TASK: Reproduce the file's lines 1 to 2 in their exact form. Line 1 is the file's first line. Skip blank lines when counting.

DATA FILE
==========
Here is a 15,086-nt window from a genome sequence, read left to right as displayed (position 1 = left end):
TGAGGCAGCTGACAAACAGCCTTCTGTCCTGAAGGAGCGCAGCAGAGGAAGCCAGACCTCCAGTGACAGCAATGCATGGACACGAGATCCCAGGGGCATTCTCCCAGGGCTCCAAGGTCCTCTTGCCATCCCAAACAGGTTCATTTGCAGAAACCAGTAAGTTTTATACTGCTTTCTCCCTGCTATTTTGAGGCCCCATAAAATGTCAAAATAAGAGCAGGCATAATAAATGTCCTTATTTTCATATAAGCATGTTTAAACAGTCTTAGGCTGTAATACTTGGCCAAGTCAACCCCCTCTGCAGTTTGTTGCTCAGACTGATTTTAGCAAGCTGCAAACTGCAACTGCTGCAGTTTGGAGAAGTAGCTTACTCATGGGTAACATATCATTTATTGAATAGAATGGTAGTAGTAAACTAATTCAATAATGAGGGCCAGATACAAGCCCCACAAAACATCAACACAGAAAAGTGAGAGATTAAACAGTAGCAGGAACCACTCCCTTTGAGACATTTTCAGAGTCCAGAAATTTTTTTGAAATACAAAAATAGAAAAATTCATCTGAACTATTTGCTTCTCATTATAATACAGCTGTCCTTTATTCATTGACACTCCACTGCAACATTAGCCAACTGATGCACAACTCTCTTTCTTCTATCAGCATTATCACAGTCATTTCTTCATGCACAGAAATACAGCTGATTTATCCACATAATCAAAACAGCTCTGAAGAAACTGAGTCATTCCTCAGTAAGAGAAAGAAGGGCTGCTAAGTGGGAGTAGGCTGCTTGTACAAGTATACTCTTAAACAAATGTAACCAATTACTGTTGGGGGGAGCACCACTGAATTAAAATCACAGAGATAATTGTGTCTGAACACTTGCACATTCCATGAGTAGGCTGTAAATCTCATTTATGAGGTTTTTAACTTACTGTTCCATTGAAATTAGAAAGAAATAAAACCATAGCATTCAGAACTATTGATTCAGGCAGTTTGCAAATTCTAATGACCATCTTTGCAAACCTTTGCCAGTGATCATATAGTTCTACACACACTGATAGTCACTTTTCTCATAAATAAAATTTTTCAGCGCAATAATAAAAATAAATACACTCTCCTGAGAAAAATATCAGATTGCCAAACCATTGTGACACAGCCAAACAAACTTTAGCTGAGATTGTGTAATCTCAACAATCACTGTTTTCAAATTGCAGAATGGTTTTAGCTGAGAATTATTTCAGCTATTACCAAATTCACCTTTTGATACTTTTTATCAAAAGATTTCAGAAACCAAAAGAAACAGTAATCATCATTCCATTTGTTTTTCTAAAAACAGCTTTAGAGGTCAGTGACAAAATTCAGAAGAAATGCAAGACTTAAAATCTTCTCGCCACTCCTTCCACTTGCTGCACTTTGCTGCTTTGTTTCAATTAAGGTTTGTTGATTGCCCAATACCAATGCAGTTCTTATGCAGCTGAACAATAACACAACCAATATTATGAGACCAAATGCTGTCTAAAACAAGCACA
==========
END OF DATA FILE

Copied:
Here is a 15,086-nt window from a genome sequence, read left to right as displayed (position 1 = left end):
TGAGGCAGCTGACAAACAGCCTTCTGTCCTGAAGGAGCGCAGCAGAGGAAGCCAGACCTCCAGTGACAGCAATGCATGGACACGAGATCCCAGGGGCATTCTCCCAGGGCTCCAAGGTCCTCTTGCCATCCCAAACAGGTTCATTTGCAGAAACCAGTAAGTTTTATACTGCTTTCTCCCTGCTATTTTGAGGCCCCATAAAATGTCAAAATAAGAGCAGGCATAATAAATGTCCTTATTTTCATATAAGCATGTTTAAACAGTCTTAGGCTGTAATACTTGGCCAAGTCAACCCCCTCTGCAGTTTGTTGCTCAGACTGATTTTAGCAAGCTGCAAACTGCAACTGCTGCAGTTTGGAGAAGTAGCTTACTCATGGGTAACATATCATTTATTGAATAGAATGGTAGTAGTAAACTAATTCAATAATGAGGGCCAGATACAAGCCCCACAAAACATCAACACAGAAAAGTGAGAGATTAAACAGTAGCAGGAACCACTCCCTTTGAGACATTTTCAGAGTCCAGAAATTTTTTTGAAATACAAAAATAGAAAAATTCATCTGAACTATTTGCTTCTCATTATAATACAGCTGTCCTTTATTCATTGACACTCCACTGCAACATTAGCCAACTGATGCACAACTCTCTTTCTTCTATCAGCATTATCACAGTCATTTCTTCATGCACAGAAATACAGCTGATTTATCCACATAATCAAAACAGCTCTGAAGAAACTGAGTCATTCCTCAGTAAGAGAAAGAAGGGCTGCTAAGTGGGAGTAGGCTGCTTGTACAAGTATACTCTTAAACAAATGTAACCAATTACTGTTGGGGGGAGCACCACTGAATTAAAATCACAGAGATAATTGTGTCTGAACACTTGCACATTCCATGAGTAGGCTGTAAATCTCATTTATGAGGTTTTTAACTTACTGTTCCATTGAAATTAGAAAGAAATAAAACCATAGCATTCAGAACTATTGATTCAGGCAGTTTGCAAATTCTAATGACCATCTTTGCAAACCTTTGCCAGTGATCATATAGTTCTACACACACTGATAGTCACTTTTCTCATAAATAAAATTTTTCAGCGCAATAATAAAAATAAATACACTCTCCTGAGAAAAATATCAGATTGCCAAACCATTGTGACACAGCCAAACAAACTTTAGCTGAGATTGTGTAATCTCAACAATCACTGTTTTCAAATTGCAGAATGGTTTTAGCTGAGAATTATTTCAGCTATTACCAAATTCACCTTTTGATACTTTTTATCAAAAGATTTCAGAAACCAAAAGAAACAGTAATCATCATTCCATTTGTTTTTCTAAAAACAGCTTTAGAGGTCAGTGACAAAATTCAGAAGAAATGCAAGACTTAAAATCTTCTCGCCACTCCTTCCACTTGCTGCACTTTGCTGCTTTGTTTCAATTAAGGTTTGTTGATTGCCCAATACCAATGCAGTTCTTATGCAGCTGAACAATAACACAACCAATATTATGAGACCAAATGCTGTCTAAAACAAGCACA